On January 12, 2009, President Bush, at the request of President-elect Obama, formally requested that Congress release the second $350 billion under the Emergency Economic Stabilization Act.  This request can be seen as either: (a) an attempt to preserve executive branch flexibility in light of pending Congressional action; or (b) a political decision to have Bush rather than Obama veto any Congressional decision not to move forward.  (Under the Emergency Economic Stabilization Act, Congress is required to take affirmative action within 15 days or the request in order to deny the $350 billion, and that denial is subject to Presidential veto – which would require a 2/3 vote to overturn.)

Director-designate of the National Economic Council, Lawrence Summers, has provided a letter to the Congressional leadership explaining why Obama believes the release of the second $350 billion is needed now. The letter acknowledges that Obama believes “there has been too little transparency and accountability; too much upside for financial institutions and executives who acted irresponsibly without providing enough help for small business owners, families who are struggling to keep their jobs and make ends meet, and innocent homeowners.”  However, Obama believes that the “American people need to know that going forward the government has the resources to do whatever is necessary to stabilize our financial system and protect our economy.”

The letter identifies five changes that Obama’s Treasury Department intends to implement:

  1. Use Our Full Arsenal of Tools to Get Credit Flowing Again to Families and Businesses. The letter explains that a goal of the Obama administration will be to strengthen financial institutions so that they can “restart lending for small businesses, auto purchases, and municipalities.”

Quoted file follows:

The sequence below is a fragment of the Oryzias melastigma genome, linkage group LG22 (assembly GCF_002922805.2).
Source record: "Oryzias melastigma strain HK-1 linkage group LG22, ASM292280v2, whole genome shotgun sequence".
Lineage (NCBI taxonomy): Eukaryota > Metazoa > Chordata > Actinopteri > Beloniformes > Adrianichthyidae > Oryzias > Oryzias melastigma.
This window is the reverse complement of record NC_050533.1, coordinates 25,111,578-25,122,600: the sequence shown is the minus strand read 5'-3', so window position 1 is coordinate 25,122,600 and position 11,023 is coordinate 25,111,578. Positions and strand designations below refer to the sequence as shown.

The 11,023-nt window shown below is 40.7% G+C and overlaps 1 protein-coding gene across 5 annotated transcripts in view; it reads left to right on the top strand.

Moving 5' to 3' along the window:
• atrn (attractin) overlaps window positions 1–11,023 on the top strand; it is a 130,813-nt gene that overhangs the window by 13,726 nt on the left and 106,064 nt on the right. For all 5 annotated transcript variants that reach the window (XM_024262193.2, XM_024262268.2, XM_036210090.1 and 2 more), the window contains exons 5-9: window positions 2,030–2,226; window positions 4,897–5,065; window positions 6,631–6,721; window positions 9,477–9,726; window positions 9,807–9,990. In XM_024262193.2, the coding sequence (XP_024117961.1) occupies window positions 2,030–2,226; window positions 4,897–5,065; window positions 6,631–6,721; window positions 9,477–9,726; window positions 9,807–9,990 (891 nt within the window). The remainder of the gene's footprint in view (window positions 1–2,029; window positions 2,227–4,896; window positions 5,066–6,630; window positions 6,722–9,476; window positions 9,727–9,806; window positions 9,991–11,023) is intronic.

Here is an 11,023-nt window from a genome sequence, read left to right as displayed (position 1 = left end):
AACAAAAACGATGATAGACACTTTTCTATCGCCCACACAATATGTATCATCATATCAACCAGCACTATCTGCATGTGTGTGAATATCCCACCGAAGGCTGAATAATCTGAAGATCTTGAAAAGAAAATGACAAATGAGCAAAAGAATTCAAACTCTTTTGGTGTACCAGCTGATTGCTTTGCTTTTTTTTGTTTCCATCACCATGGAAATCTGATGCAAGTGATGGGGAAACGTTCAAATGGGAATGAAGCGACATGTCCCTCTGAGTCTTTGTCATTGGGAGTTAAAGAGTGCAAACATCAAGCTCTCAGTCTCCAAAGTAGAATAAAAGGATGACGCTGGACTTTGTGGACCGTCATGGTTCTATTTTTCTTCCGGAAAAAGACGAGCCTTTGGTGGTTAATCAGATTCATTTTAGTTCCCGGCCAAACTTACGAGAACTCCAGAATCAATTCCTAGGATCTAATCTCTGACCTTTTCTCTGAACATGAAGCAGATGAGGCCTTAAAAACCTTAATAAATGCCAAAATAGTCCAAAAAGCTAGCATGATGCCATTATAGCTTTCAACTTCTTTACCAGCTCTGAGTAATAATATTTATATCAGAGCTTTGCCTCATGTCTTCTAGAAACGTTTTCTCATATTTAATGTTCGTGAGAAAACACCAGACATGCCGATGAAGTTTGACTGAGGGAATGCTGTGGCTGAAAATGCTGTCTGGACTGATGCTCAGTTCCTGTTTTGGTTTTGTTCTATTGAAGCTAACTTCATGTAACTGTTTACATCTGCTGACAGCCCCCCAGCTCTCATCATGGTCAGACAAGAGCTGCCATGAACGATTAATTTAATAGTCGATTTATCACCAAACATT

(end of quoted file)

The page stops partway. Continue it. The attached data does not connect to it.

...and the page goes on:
2. Reform Our System of Oversight, Regulation and Management of Financial Crisis. The letter represents the first time that we’ve seen a government official emphasize in writing that the federal government will receive “earnings and repayments” from financial institutions.  The fact that the government may profit from its investments seems rarely communicated to the public.
  3. Launch a Sweeping Effort to Address the Foreclosure Crisis.
  4. Impose Tough and Transparent Conditions on Firms Receiving Taxpayer Assistance. The letter provides that Obama will “ensure that resources are directed to increasing lending and preventing new financial crises.”  This suggests that the Obama administration understands that the government should only encourage new lending when the loans make financial sense to the bank.  The conditions on those receiving government assistance generally seem consistent with the existing conditions: “tough but sensible conditions that limit executive compensation until taxpayer money is paid back, ban dividend payments beyond de minimis amounts, and put limits on stock buybacks and the acquisition of already financially strong companies.”  Only the limitation on acquisitions is not contained in the existing TARP Capital terms; however, we’re also not aware of many “financially strong” companies seeking to sell in this environment.
  5. Maximize the Role of Private Capital and Plan for Exit of Government Intervention. The letter notes that the Obama administration will “seek to replace investments made by the U.S. Government with private investment as quickly as possible.”  We believe that the Treasury Department may seek to securitize and sell its TARP Capital investments as soon as a stable market is provided for it do so.  Most of the restrictions in connection with TARP Capital (executive compensation, dividends, stock buybacks) are conditioned on the government continuing to own the TARP investment.